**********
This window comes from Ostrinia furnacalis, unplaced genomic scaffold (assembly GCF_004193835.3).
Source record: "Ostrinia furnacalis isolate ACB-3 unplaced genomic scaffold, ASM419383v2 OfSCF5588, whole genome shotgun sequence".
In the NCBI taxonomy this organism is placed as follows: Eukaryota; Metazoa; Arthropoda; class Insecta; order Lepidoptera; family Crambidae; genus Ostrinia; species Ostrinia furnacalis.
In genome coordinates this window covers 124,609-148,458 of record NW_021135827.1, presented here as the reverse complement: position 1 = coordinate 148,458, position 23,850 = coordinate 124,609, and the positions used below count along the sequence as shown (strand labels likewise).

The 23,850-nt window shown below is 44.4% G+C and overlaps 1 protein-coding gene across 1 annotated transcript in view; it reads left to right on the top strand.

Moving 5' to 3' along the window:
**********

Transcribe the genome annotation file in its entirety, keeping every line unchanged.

This window comes from Ostrinia furnacalis, unplaced genomic scaffold (assembly GCF_004193835.3).
Source record: "Ostrinia furnacalis isolate ACB-3 unplaced genomic scaffold, ASM419383v2 OfSCF5588, whole genome shotgun sequence".
In the NCBI taxonomy this organism is placed as follows: Eukaryota; Metazoa; Arthropoda; class Insecta; order Lepidoptera; family Crambidae; genus Ostrinia; species Ostrinia furnacalis.
In genome coordinates this window covers 124,609-148,458 of record NW_021135827.1, presented here as the reverse complement: position 1 = coordinate 148,458, position 23,850 = coordinate 124,609, and the positions used below count along the sequence as shown (strand labels likewise).

The 23,850-nt window shown below is 44.4% G+C and overlaps 1 protein-coding gene across 1 annotated transcript in view; it reads left to right on the top strand.

Moving 5' to 3' along the window: